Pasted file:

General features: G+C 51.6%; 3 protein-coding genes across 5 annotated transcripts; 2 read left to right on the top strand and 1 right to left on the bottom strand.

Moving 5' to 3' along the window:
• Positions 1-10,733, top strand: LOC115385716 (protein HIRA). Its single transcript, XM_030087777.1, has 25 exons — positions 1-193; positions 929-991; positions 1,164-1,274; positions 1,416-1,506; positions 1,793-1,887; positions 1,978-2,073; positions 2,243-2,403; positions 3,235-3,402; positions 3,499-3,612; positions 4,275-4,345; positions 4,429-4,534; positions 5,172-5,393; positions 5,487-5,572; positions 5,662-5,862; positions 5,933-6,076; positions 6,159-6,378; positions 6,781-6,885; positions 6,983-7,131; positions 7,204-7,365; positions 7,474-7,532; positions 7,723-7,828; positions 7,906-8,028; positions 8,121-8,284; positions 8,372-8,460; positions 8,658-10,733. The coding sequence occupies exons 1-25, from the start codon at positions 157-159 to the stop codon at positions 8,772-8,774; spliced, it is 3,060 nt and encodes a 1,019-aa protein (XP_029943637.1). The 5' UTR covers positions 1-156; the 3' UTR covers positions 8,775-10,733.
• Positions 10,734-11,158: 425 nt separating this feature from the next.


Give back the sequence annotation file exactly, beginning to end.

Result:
General features: G+C 51.6%; 3 protein-coding genes across 5 annotated transcripts; 2 read left to right on the top strand and 1 right to left on the bottom strand.

Moving 5' to 3' along the window:
• Positions 1-10,733, top strand: LOC115385716 (protein HIRA). Its single transcript, XM_030087777.1, has 25 exons — positions 1-193; positions 929-991; positions 1,164-1,274; positions 1,416-1,506; positions 1,793-1,887; positions 1,978-2,073; positions 2,243-2,403; positions 3,235-3,402; positions 3,499-3,612; positions 4,275-4,345; positions 4,429-4,534; positions 5,172-5,393; positions 5,487-5,572; positions 5,662-5,862; positions 5,933-6,076; positions 6,159-6,378; positions 6,781-6,885; positions 6,983-7,131; positions 7,204-7,365; positions 7,474-7,532; positions 7,723-7,828; positions 7,906-8,028; positions 8,121-8,284; positions 8,372-8,460; positions 8,658-10,733. The coding sequence occupies exons 1-25, from the start codon at positions 157-159 to the stop codon at positions 8,772-8,774; spliced, it is 3,060 nt and encodes a 1,019-aa protein (XP_029943637.1). The 5' UTR covers positions 1-156; the 3' UTR covers positions 8,775-10,733.
• Positions 10,734-11,158: 425 nt separating this feature from the next.